Emily Newton has been clowning around ever since she graduated high school. Professionally.
Newton, 19, a Brown School and Walden Theatre Alum, was an avid performing artist from a young age, and when she graduated high school, a teacher from Walden passed her a brochure for a school in Southern California called the Dell’Arte School of Physical Ensemble Theatre. Newton had never heard of the school, although she’s originally from California and has family there.
“I had no idea what I was getting myself into,” she says.
Newton learned the basic principles of physical theater, which focuses on the body and how it is used in space. The study of this craft is the foundation for all aspects of theater, and especially crucial for comedy. That’s where the clowns come in.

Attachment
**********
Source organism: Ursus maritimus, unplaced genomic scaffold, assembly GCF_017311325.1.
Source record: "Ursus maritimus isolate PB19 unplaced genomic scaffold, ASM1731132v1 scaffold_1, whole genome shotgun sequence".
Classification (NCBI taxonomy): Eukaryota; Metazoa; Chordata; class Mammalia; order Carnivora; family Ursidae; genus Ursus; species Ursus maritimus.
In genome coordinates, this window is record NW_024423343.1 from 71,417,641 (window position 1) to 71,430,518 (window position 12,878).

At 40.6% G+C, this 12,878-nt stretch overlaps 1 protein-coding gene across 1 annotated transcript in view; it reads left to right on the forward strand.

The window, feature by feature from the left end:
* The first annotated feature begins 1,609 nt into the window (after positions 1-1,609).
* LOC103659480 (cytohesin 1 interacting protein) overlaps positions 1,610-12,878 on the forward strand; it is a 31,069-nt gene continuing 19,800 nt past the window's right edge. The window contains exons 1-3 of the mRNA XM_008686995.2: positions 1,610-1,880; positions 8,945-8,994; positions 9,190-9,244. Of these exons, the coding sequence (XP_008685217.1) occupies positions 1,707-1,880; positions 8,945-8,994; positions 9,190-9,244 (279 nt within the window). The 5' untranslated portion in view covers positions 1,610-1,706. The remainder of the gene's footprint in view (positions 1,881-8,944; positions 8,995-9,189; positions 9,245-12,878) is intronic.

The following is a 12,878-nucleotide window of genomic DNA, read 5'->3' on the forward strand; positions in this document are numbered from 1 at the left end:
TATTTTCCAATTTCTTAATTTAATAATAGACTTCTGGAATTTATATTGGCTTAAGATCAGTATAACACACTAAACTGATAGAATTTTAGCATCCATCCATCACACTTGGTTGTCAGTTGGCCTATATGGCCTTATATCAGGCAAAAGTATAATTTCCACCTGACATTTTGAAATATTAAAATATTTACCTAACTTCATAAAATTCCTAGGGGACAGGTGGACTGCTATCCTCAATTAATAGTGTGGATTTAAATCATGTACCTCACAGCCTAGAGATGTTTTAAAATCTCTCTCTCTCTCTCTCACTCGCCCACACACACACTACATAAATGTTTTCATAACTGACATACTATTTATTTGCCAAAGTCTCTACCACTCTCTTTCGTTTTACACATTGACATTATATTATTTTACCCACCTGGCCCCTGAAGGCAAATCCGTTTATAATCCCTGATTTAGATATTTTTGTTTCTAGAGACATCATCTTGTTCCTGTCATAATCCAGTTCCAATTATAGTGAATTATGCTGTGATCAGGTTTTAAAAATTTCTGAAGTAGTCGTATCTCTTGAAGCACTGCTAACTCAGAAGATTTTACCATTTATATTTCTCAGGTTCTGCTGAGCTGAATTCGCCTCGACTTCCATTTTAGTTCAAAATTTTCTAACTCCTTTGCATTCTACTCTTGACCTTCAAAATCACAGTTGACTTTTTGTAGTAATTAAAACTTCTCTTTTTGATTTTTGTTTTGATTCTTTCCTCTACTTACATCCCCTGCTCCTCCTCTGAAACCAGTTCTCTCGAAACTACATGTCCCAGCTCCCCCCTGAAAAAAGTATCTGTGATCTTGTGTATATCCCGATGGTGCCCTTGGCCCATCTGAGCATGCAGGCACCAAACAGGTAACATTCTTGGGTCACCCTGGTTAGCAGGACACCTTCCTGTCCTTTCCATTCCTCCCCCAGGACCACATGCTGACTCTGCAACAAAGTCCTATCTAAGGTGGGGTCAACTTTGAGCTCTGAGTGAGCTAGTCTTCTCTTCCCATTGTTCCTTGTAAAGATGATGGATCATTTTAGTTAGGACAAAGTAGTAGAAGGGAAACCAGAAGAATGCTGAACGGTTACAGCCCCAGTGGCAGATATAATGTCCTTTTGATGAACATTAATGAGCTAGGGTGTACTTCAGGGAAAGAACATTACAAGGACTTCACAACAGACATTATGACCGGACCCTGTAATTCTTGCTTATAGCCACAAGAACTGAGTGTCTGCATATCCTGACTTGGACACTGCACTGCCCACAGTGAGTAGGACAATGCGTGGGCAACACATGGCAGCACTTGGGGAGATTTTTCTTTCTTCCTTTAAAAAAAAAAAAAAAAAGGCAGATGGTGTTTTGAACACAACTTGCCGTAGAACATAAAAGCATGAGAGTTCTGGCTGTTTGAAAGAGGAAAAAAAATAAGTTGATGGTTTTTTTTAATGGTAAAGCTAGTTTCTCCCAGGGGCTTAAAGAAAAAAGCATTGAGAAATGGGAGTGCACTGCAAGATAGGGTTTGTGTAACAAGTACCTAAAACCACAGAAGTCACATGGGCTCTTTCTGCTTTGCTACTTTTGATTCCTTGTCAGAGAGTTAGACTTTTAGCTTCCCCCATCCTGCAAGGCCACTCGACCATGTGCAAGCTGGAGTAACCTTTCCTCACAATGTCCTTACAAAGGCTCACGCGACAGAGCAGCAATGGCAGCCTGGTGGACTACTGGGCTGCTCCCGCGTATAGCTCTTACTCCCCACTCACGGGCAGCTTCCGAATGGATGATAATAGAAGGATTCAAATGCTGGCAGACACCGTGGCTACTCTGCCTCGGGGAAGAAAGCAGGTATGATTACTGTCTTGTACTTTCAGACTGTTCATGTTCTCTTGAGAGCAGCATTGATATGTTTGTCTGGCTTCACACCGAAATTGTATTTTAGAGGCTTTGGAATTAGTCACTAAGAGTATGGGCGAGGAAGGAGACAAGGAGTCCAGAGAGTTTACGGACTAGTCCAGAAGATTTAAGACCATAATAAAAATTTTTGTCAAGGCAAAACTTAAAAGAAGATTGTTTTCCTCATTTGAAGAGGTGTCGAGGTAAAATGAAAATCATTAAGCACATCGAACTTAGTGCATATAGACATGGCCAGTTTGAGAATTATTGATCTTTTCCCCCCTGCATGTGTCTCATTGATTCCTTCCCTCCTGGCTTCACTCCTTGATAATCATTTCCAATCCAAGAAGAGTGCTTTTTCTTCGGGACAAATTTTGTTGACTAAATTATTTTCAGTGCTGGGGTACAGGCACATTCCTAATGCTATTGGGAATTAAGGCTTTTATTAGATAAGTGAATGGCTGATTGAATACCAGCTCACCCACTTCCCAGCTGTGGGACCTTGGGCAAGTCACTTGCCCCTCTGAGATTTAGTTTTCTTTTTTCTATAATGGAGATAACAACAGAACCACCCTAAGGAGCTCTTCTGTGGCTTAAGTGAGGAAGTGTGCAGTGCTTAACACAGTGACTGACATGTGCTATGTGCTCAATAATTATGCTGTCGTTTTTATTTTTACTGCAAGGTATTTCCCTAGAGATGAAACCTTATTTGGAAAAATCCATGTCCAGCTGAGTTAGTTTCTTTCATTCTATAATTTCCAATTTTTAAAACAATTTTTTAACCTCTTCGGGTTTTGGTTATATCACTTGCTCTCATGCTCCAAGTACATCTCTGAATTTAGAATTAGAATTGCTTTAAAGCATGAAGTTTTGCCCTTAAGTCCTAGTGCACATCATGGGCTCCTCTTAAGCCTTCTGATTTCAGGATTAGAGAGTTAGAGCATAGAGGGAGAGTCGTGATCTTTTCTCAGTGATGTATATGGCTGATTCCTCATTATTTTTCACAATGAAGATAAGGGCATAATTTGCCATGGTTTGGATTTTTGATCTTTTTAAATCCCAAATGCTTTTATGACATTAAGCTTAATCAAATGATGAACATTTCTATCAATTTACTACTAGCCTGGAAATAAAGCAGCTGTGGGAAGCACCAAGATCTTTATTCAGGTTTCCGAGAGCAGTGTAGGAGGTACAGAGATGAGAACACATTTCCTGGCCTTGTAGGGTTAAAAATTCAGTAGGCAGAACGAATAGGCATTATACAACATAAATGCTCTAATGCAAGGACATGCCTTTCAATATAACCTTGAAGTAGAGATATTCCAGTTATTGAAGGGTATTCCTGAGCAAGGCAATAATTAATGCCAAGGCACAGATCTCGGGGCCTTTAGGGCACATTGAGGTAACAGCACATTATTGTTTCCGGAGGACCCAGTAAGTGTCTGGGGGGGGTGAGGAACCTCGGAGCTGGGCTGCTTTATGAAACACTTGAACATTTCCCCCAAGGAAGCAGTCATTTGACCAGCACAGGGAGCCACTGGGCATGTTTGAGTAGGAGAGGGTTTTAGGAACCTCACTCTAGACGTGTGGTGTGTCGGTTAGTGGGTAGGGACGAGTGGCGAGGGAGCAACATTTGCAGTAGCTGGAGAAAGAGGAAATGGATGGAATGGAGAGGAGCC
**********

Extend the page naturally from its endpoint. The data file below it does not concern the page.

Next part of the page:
“The Dell’Arte style is character-based clowning,” Newton says. This means they don’t do a lot of juggling and throwing of pies. “The possibility for mistake is huge, and the possibility for success is also huge,” she says. “But right as you get to that success, you fall again. But it doesn’t matter, because you’re laughing.” Newton explains that the clown world is one in which actors are “moving from one emotion to another, but being completely honest about it.”
At school, Newton created her own clown, Mitzi, who she says began a polite and quiet clown, but through improvisation and character exploration got louder and meaner, which made her performance pieces, you know, pretty funny. An ensemble piece that Mitzi is a part of was accepted to compete in New York City this fall at a festival.
In the fall, she plans to work at a puppet theater in Oregon, something she has also never done before. But, she says, “Louisville is always home.” —Jane Mattingly
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